# A simple heuristic-based General Game Player

In the previous post, we talked about general game playing. Now let’s build a simple general game player, using the algorithms that we’ve already seen (Iterative deepening DFS and Iterative Deepening Alpha Beta Search).

If the games are small enough, we could solve them completely during the start clock and just play the cached moves during the play clock. However, not all games will be small enough to be completely solvable. We’ll have to terminate the search after some search depth or after a certain amount of time has passed. If we are searching up to some depth cutoff, we’ll need a suitable heuristic function to evaluate the non-terminal nodes and choose the best move. A common strategy is to use the start clock to come up with a heuristic function and then use that heuristic function, combined with an iterative deepening algorithm, to choose the next move, in each play clock.

There are several approaches to finding a suitable heuristic function:

Let’s use the simplest of these approaches (a linear combination of general heuristics) in this post. Some of the general heuristics are:

Action Mobility
Mobility is a measure of the number of things a player can do. Action mobility is a measure of the number of actions available in a given state or n steps away from the given state, and can be calculated as (ActionsCount * 100) / MAX_POSSIBLE_ACTIONS.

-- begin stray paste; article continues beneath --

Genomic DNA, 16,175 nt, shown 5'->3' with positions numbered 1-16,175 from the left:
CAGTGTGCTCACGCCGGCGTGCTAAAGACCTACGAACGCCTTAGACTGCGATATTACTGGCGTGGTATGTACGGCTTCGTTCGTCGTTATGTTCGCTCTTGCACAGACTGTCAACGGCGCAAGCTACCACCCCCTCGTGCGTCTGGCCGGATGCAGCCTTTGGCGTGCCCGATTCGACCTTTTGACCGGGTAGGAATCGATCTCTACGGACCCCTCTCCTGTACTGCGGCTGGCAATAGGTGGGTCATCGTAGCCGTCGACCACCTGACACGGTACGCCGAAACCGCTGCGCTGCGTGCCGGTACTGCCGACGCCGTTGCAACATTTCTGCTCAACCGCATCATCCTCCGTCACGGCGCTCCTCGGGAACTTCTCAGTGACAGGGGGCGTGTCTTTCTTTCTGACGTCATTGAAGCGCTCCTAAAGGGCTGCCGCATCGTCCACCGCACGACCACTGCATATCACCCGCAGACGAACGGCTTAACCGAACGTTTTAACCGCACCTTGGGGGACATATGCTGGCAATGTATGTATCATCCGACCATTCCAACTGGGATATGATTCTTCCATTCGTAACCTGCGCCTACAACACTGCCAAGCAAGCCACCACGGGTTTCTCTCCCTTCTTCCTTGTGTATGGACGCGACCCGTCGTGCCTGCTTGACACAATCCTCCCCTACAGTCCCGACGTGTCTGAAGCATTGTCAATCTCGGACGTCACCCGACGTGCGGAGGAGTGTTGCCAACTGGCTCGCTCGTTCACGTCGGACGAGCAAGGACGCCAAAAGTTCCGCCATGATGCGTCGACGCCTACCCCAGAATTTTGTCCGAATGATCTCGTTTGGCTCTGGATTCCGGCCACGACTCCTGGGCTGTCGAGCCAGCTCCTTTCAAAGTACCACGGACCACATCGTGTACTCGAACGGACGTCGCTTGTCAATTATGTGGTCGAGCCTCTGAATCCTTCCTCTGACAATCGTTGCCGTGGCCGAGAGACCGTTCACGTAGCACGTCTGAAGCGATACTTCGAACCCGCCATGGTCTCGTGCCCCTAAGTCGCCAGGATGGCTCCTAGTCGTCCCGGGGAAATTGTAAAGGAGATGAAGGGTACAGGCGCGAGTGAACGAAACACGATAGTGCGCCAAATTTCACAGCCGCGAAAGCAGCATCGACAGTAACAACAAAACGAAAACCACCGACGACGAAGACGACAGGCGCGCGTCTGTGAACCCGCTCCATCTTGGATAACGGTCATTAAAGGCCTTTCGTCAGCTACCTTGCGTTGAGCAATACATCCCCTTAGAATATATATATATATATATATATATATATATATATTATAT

State Mobility
It’s a measure of the number of unique states that can be reached from a given state in n steps, and can be calculated as (UniqueStatesCount * 100) / MAX_POSSIBLE_STATES.
Action Focus
Focus is a measure of the narrowness of the search space. It is the inverse of mobility. Sometimes it’s good to focus to cut down on search space. Action focus can be calculated as (100 – ActionMobility).
State Focus
State Focus can be calculated as (100 – StateMobility).
Goal Value
Goal values are part of the game description. We’ll only get goal values for terminal states. For non-terminals, the goal value would be 0.

We can build a linear combination of these 5 heuristics by playing multiple matches with randomly selected weights during the start clock and then choosing the weights that yield the maximum utility. We can then use this composite heuristic to evaluate nodes during actual play.

Let’s assume the following simplified interface for a game:

We can now implement a linear combination heuristic as follows:

The weights can be found out by playing multiple matches with different random weight combinations during the start clock and choosing the combination that performs the best. Here’s a Java implementation for this that I wrote for my general game player.

We can now plug-in this heuristic function in iterative deepening DFS (for single player games) and iterative deepening Alpha Beta search (for two-player zero-sum games). Our player can now play, although somewhat poorly, two large classes of games. In the next posts, we’ll learn about some algorithms that perform much better, don’t require any heuristics and are able to guide the search on their own.

References: